Photosynthesis Provides a clear, concise and vivid account of the process of photosynthesis

  • Photosynthesis Worksheet - photosynthesis, plants, …

    Quantum biology - Wikipedia

Order now

GCSE Physics – unit 1, unit 2 and unit 3. AQA

We could demonstrate a light-dependent interaction of CryB and AppA in vivo in the yeast system. Since we used the yeast strain expressing the C-terminal part of AppA we can exclude that this light effect was due to the BLUF domain of AppA. The in vivo experiments revealed an increase of the interaction after illumination. This would lead to decreased binding of PpsR by AppA and consequently decreased expression of photosynthesis genes in response to blue light. Thus CryB would support the light-dependent effect of AppA on photosynthesis gene expression.

A Tree and Photosynthesis - The Photosynthetic Process

To further verify the interaction indicated by the yeast two-hybrid assay pull-down analyzes were performed. To this end full-length AppA protein tagged with MBP () was bound to amylose resin and a pull-down with cell lysate from R. sphaeroides was performed. Since the levels of CryB protein in the wild-type are low, an R. sphaeroides His-CryB overexpression strain harboring the pRKpufcry plasmid was used for the pull-down (). After incubation with the cell lysate and extensive washing under reducing conditions, high amounts of the CryB protein were eluted together with the full-length AppA protein (A), while no CryB was visible on western blot in the elution fractions without prior binding of AppA to the amylose resin (B). The results from the yeast two-hybrid assays suggested that the C-terminal part and the SCHIC domain of the AppA protein are sufficient for interaction with CryB. To confirm this interaction GST tagged AppAΔN () or the AppA SCHIC domain were bound to gluthathion sepharose and a pull-down with cell lysate from the CryB overexpression was performed. Again CryB protein was detectable on western blot in the elution fractions (C and D). Control experiments without prior binding of the AppA domains showed no signals on western blot. Reconstitution of the purified MBP-AppA, GST-AppAΔN and GST-SCHIC with heme as described before () had no influence on the interaction. To eliminate the possibility of an unspecific binding of the His-tag of CryB to the GST-AppAΔN protein a control experiment was performed using cell lysate from the R. sphaeroides His-LOV overexpression strain harboring the pRKpuflov plasmid (). No LOV protein could be detected on the western blot (E).

Photosynthesis Research Unit, ..

Rhodobacter sphaeroides harbors a set of different photoreceptors including two phytochromes, a LOV domain protein, three BLUF (Blue Light sensing Using FAD) domain proteins and a cryptochrome. Both phytochromes are composed of the PAS–GAF–PHY photosensory module, typically present in phytochromes, but linked to GGDEF–EAL output modules. One of the phytochromes, BphG1, was shown to be involved in the turn-over of c-di-GMP (). The short LOV domain protein of R. sphaeroides lacks an output module and undergoes a photocycle but its biological function remains to be elucidated (). Similarly, two of the BLUF domain proteins of R. sphaeroides lack an output domain () and their biological function is not known. The BLUF domain was first discovered in the AppA protein of R. sphaeroides (,,), which was intensively studied in regard to its biological function, the mechanisms of signal transduction and its photocycle. The AppA protein was initially identified as a redox regulator of photosynthesis genes, which functions as antagonist of the PpsR protein (,). PpsR represses photosynthesis genes at high oxygen tension by binding to target promoters (). Binding to PpsR is mediated by the C-terminal part of AppA (), which was shown to bind heme (,). The novel type of heme-binding domain was named SCHIC (Sensor Containing Heme Instead of Cobalamin) domain (). AppA also functions as photoreceptor through its BLUF domain, which interferes with PpsR binding at intermediate oxygen concentrations in response to blue light (,,,). shows a simplified schematic model for photosynthesis gene regulation by AppA/PpsR. Recently we demonstrated the involvement of the cryptochrome CryB in the regulation of photosynthesis genes in R. sphaeroides (). The promoter of cryB is recognized by the RpoE-dependent alternative sigma factor RpoHII, both sigma factors have a major role in the response of R. sphaeroides to photooxidative stress ().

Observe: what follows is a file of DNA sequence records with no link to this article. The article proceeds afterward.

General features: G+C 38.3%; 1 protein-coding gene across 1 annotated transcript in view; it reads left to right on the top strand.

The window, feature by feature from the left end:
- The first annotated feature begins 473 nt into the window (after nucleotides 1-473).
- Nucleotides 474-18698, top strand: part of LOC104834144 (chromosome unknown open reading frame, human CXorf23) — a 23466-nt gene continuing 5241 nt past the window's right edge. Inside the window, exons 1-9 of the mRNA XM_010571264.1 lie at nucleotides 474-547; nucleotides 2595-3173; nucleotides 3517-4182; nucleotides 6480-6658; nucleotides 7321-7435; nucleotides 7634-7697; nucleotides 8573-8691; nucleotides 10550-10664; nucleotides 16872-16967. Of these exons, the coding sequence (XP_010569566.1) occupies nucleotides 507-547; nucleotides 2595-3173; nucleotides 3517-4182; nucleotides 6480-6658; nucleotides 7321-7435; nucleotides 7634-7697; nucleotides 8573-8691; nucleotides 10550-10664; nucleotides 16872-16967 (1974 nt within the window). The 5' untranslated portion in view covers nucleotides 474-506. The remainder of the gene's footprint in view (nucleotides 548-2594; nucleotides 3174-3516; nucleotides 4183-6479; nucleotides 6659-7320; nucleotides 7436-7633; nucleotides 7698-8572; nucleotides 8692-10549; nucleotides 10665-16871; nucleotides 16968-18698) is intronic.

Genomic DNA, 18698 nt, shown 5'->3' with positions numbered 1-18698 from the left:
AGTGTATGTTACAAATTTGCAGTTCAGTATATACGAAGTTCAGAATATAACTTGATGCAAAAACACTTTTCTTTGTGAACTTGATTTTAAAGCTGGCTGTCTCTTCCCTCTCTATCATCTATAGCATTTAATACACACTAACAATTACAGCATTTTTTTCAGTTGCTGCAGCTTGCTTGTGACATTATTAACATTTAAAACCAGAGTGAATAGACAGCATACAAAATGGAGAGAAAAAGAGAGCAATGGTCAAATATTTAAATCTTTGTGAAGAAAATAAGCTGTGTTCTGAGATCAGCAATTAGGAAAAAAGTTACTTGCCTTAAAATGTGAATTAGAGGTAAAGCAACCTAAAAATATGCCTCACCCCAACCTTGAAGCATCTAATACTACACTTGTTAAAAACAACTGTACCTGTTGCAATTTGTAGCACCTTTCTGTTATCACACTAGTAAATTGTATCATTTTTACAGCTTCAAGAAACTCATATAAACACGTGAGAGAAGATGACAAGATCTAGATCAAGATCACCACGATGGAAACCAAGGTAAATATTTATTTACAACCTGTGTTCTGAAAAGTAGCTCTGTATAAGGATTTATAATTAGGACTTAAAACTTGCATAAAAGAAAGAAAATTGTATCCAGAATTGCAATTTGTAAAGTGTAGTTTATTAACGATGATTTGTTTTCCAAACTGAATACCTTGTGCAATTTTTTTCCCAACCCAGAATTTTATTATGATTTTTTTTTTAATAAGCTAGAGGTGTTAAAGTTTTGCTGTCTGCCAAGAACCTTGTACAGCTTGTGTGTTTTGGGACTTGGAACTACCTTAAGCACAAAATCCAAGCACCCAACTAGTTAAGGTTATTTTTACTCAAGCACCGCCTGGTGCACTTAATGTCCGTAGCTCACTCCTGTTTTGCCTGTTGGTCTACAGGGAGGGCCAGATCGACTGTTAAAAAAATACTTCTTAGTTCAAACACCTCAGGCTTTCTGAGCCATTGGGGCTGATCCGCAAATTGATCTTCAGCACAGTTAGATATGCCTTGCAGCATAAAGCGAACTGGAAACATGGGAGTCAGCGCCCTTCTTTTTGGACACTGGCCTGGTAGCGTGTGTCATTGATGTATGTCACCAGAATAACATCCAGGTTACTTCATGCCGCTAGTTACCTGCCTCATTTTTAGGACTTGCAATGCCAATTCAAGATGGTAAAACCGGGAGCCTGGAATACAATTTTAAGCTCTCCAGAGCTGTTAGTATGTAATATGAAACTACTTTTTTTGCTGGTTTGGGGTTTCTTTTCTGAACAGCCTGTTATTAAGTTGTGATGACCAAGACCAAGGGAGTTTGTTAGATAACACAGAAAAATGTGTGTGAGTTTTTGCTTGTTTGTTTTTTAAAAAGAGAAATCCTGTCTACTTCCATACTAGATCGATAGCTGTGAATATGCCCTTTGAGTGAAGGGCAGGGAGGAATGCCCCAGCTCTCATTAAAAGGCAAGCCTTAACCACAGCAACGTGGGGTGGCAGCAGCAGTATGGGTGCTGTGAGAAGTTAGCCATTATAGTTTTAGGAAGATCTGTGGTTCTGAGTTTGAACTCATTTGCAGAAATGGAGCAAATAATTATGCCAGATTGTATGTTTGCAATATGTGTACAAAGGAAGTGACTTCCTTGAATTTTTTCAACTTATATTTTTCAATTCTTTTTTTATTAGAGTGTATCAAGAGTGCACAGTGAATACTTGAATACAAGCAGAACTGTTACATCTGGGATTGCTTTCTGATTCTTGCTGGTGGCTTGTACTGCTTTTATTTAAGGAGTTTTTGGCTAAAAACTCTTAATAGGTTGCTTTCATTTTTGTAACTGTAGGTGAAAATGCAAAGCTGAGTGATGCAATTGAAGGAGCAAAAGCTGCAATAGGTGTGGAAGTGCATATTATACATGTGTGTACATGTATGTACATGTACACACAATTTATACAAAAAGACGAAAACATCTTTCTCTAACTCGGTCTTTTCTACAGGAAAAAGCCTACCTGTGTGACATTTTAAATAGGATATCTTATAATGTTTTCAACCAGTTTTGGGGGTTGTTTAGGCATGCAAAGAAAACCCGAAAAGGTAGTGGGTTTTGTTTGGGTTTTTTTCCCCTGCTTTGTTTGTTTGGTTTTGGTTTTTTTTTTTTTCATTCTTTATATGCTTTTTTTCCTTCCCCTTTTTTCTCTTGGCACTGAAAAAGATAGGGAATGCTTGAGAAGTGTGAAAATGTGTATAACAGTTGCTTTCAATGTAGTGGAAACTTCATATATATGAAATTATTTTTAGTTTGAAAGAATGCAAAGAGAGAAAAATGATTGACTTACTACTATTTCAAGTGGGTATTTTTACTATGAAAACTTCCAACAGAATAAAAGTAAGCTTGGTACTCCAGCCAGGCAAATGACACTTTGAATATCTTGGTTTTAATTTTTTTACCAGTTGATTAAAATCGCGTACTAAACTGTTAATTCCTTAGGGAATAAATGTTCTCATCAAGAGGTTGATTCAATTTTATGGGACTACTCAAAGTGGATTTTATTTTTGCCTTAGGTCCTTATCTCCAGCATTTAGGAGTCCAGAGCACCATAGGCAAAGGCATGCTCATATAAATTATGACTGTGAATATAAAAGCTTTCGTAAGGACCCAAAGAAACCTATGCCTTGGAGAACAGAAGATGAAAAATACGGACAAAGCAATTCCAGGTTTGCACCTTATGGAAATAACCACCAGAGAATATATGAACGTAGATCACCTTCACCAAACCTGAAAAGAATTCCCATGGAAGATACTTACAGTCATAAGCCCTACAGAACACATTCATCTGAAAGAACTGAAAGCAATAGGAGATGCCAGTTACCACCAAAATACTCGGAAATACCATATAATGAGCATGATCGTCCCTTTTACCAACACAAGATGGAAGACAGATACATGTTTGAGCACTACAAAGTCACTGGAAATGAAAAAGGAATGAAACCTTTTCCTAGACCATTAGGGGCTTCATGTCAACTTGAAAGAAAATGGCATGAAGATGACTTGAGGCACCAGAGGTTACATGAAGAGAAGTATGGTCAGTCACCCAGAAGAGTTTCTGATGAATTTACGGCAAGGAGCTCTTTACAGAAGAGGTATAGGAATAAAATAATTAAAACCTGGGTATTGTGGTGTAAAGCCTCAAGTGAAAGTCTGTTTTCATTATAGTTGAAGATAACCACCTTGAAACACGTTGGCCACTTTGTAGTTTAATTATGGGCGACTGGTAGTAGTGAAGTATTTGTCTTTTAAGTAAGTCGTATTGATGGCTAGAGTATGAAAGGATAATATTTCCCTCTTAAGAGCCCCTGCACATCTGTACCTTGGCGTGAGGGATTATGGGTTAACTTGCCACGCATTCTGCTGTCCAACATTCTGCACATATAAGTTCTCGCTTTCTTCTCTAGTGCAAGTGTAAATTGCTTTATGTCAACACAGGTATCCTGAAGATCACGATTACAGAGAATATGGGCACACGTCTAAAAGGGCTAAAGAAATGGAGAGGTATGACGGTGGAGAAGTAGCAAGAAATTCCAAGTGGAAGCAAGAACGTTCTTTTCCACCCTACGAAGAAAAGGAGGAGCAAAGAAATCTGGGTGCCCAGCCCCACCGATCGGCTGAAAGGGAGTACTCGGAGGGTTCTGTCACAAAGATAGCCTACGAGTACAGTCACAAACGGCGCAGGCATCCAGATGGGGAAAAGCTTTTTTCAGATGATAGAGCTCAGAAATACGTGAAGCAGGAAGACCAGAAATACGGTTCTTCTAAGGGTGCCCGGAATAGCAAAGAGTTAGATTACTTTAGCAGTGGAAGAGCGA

Order now
  • Kim

    "I have always been impressed by the quick turnaround and your thoroughness. Easily the most professional essay writing service on the web."

  • Paul

    "Your assistance and the first class service is much appreciated. My essay reads so well and without your help I'm sure I would have been marked down again on grammar and syntax."

  • Ellen

    "Thanks again for your excellent work with my assignments. No doubts you're true experts at what you do and very approachable."

  • Joyce

    "Very professional, cheap and friendly service. Thanks for writing two important essays for me, I wouldn't have written it myself because of the tight deadline."

  • Albert

    "Thanks for your cautious eye, attention to detail and overall superb service. Thanks to you, now I am confident that I can submit my term paper on time."

  • Mary

    "Thank you for the GREAT work you have done. Just wanted to tell that I'm very happy with my essay and will get back with more assignments soon."

Ready to tackle your homework?

Place an order